See 'No Trespassing' signs blocking a public right of way? This bill takes aim at them
Dan King of Westerly recalls going down to the beach with his father in the 1950s and seeing a “Private Beach — Stay Out” sign hanging from a tree.
“We’d rip it down, use it for kindling and firewood, and then the next week do the same thing all over again,” he testified before the House Judiciary Committee on Tuesday.
To King, legislation to crack down on such misleading signs is “so overdue.”
House Bill 5700, introduced by Rep. Terri Cortvriend, D-Portsmouth, would impose a $500 fine for "signage that deters the public from using a public right-of-way."
It’s one of two bills that the General Assembly is considering this session that deal with public rights of way.
While the most closely watched shoreline access bills being debated this year involve lateral access, meaning your right to walk along the beach, rights of way provide perpendicular access, ensuring that you can get down to the beach in the first place.
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Going after 'No Trespassing' signs on public rights of way
Cortvriend said on Tuesday that her bill is designed to ensure that local police departments can take action against misleading signs that are discouraging people from using public rights of way.
Currently, dealing with rights of way that have been obstructed falls to the Coastal Resources Management Council, “and we all know that they are under-resourced,” she said.
She added that she would like to amend the bill to raise the fines to $1,000, in line with CRMC regulations.
Save The Bay and New England Backcountry Hunters and Anglers were among those expressing support for the bill.
The American Civil Liberties Union of Rhode Island suggested that the bill be amended to make clear that "the signage must attempt to mislead the public into falsely believing they do not have a right to access the right-of-way."
The First Amendment does not protect a property owner who "posts a sign falsely claiming that the right-of-way is private land, or that threatens with arrest anybody making use of the access way," the ACLU wrote.
"But a sign erected on the property of a homeowner that, say, asks beachgoers not to use the right-of-way during certain hours, might deter some people from entering the right-of-way, but it is a message that, we submit, cannot be punished under the First Amendment.”
Identifying rights of way on private property
A second bill, House Bill 5116, would allow the state Department of Environmental Management to “recognize and identify public rights-of-way ... over land owned by a private party.”
Introduced by Rep. Joseph McNamara, D-Warwick, the bill is a response to the ongoing fight over the Pawtuxet River Trail, which runs across private property but has been used by the public for decades.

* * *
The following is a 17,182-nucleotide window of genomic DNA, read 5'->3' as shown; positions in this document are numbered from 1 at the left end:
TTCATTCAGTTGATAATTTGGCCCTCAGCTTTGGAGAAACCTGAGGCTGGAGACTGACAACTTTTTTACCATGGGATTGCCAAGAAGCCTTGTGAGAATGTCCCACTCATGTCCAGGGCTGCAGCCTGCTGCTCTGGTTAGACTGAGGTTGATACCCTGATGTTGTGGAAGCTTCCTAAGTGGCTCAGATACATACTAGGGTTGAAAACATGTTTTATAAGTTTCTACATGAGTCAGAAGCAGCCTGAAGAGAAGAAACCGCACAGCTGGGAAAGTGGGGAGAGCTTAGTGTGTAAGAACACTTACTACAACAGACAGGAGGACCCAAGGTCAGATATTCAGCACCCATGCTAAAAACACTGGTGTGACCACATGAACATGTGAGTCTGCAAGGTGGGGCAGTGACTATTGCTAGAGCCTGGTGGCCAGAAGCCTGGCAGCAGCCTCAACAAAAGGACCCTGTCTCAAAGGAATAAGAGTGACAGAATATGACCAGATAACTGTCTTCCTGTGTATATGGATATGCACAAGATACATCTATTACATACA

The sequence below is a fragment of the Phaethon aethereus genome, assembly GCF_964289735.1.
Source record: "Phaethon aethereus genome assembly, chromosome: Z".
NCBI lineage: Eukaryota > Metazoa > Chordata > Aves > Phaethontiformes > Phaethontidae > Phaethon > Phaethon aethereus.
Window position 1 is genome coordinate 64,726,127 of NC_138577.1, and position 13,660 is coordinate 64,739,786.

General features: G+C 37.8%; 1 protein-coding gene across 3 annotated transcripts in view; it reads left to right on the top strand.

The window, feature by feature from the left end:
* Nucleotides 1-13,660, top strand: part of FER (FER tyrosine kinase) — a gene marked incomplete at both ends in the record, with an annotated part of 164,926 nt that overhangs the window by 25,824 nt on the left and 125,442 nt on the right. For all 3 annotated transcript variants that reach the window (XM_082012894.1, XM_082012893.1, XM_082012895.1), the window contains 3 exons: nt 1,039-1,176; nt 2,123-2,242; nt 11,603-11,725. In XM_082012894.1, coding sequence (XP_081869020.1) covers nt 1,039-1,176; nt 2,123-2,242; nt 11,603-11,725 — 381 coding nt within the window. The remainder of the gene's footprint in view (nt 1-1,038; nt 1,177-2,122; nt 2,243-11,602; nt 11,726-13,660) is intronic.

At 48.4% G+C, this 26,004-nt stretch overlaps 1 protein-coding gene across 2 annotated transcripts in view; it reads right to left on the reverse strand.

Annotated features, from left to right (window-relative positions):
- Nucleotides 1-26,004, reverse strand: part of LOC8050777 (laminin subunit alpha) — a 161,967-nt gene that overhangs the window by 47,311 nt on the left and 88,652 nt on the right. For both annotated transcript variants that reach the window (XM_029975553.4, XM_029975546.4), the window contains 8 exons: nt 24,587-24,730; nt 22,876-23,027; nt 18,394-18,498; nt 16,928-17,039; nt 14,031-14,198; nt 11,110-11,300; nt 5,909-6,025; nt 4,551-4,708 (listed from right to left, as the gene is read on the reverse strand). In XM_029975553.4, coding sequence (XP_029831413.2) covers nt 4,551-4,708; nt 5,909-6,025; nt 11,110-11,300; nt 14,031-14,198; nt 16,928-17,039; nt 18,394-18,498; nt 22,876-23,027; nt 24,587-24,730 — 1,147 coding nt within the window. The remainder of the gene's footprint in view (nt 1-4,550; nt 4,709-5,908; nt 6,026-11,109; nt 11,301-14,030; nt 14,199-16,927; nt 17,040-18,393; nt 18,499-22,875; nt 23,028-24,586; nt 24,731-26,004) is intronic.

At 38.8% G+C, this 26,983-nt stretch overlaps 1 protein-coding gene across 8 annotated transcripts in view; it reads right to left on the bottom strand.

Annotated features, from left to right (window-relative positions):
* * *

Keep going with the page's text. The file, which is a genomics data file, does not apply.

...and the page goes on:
In similar situations — where a trail used for at least a decade is blocked after a property sells — the DEM could deem it to be a right of way. There would be a three-year window to do so.
The bill stipulates that recognizing or identifying public rights of way is not a condemnation or a taking. At a Thursday hearing of the House Environment and Natural Resources Committee, Rep. Patricia Morgan, R-West Warwick, took issue with that claim.
“How can you not say that’s a taking?” she said. “ Someone’s bought it. It’s their private property at that point, and, after the fact, we’re saying that we want to use it for a public purpose.”
More: How an unlikely group of neighbors in Warwick are fighting to keep a walking trail open to the public.
Morgan asked whether property owners would get reimbursed for the fair market value of the land where a right of way applies.
“No,” McNamara responded. “It’s been used for decades, and if they want compensation, there is a procedure — they can go through the administrative procedures act.”
The DEM also expressed concerns about the bill, saying in written testimony that it would conflict with a long-standing statute that “excludes the right of footway from being acquired by prescription or adverse use.”
It’s also unclear how many potential rights of way exist, and the DEM may not have enough resources to carry out the work that would be required, wrote Ryan Mulcahey, the agency’s director of legislative affairs.
Currently, the CRMC is in charge of identifying public rights of way. McNamara said in January that he had assigned the responsibility to the DEM in his bill because of the CRMC’s track record of controversies.
This article originally appeared on The Providence Journal: Groundless 'No Trespassing' signs would trigger fines under RI bill